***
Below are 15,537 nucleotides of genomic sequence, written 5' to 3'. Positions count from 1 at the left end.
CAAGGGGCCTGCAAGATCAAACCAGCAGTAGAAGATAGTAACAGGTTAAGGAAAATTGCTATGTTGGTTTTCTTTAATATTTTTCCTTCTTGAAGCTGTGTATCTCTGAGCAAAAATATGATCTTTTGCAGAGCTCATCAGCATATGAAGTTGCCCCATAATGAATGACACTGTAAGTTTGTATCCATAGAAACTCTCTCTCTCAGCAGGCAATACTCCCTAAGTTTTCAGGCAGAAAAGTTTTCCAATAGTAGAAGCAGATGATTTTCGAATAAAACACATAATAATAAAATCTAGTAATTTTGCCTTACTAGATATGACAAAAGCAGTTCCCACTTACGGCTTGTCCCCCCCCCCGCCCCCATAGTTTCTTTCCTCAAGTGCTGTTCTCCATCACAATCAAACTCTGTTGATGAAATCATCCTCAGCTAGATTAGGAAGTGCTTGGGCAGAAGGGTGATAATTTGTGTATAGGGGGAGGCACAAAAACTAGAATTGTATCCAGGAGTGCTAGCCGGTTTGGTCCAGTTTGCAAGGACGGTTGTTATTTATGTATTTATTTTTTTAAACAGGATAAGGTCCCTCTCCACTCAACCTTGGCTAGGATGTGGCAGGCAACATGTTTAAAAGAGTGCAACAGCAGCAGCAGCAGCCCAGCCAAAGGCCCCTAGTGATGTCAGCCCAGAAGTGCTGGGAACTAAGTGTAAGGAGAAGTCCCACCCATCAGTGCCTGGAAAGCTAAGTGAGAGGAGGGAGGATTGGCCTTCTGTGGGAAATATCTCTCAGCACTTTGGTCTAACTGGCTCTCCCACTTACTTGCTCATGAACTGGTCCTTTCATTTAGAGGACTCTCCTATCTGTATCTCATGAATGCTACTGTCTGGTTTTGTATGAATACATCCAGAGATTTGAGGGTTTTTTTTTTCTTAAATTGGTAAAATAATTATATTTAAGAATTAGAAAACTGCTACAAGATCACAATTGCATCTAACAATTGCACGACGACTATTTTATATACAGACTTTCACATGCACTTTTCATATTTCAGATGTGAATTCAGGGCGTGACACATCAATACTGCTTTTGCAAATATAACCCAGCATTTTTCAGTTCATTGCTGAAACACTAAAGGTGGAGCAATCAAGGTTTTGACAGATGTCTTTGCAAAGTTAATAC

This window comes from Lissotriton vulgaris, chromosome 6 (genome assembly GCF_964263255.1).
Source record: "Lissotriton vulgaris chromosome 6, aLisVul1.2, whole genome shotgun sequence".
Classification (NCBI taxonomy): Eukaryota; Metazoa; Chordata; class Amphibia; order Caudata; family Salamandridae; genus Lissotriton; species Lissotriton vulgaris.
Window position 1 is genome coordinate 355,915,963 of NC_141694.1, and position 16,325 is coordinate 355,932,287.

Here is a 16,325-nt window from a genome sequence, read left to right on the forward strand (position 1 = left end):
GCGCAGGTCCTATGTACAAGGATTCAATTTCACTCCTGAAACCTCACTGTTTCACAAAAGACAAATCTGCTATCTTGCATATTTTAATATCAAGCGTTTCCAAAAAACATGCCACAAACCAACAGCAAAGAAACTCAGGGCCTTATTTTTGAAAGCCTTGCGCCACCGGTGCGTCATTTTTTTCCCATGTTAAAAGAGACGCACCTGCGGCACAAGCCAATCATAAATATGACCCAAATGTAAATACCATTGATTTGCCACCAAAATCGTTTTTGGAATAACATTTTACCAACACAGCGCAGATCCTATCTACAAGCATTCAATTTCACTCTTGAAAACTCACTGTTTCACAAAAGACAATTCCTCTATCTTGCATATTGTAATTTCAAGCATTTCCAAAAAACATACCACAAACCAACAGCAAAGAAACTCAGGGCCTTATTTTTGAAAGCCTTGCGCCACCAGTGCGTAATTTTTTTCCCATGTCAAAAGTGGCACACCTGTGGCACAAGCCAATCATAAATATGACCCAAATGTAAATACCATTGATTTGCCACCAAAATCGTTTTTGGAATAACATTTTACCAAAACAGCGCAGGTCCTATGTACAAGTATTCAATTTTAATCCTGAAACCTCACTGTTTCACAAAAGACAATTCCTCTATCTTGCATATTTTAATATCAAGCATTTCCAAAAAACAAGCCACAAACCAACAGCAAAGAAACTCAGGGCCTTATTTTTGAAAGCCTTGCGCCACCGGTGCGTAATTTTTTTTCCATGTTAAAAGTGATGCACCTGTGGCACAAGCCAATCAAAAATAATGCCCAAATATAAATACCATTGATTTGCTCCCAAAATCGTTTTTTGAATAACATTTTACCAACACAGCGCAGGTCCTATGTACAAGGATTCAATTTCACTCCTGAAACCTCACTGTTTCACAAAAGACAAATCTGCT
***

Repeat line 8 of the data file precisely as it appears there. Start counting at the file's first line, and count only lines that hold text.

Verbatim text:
GCGCAGGTCCTATGTACAAGGATTCAATTTCACTCCTGAAACCTCACTGTTTCACAAAAGACAAATCTGCTATCTTGCATATTTTAATATCAAGCGTTTCCAAAAAACATGCCACAAACCAACAGCAAAGAAACTCAGGGCCTTATTTTTGAAAGCCTTGCGCCACCGGTGCGTCATTTTTTTCCCATGTTAAAAGAGACGCACCTGCGGCACAAGCCAATCATAAATATGACCCAAATGTAAATACCATTGATTTGCCACCAAAATCGTTTTTGGAATAACATTTTACCAACACAGCGCAGATCCTATCTACAAGCATTCAATTTCACTCTTGAAAACTCACTGTTTCACAAAAGACAATTCCTCTATCTTGCATATTGTAATTTCAAGCATTTCCAAAAAACATACCACAAACCAACAGCAAAGAAACTCAGGGCCTTATTTTTGAAAGCCTTGCGCCACCAGTGCGTAATTTTTTTCCCATGTCAAAAGTGGCACACCTGTGGCACAAGCCAATCATAAATATGACCCAAATGTAAATACCATTGATTTGCCACCAAAATCGTTTTTGGAATAACATTTTACCAAAACAGCGCAGGTCCTATGTACAAGTATTCAATTTTAATCCTGAAACCTCACTGTTTCACAAAAGACAATTCCTCTATCTTGCATATTTTAATATCAAGCATTTCCAAAAAACAAGCCACAAACCAACAGCAAAGAAACTCAGGGCCTTATTTTTGAAAGCCTTGCGCCACCGGTGCGTAATTTTTTTTCCATGTTAAAAGTGATGCACCTGTGGCACAAGCCAATCAAAAATAATGCCCAAATATAAATACCATTGATTTGCTCCCAAAATCGTTTTTTGAATAACATTTTACCAACACAGCGCAGGTCCTATGTACAAGGATTCAATTTCACTCCTGAAACCTCACTGTTTCACAAAAGACAAATCTGCT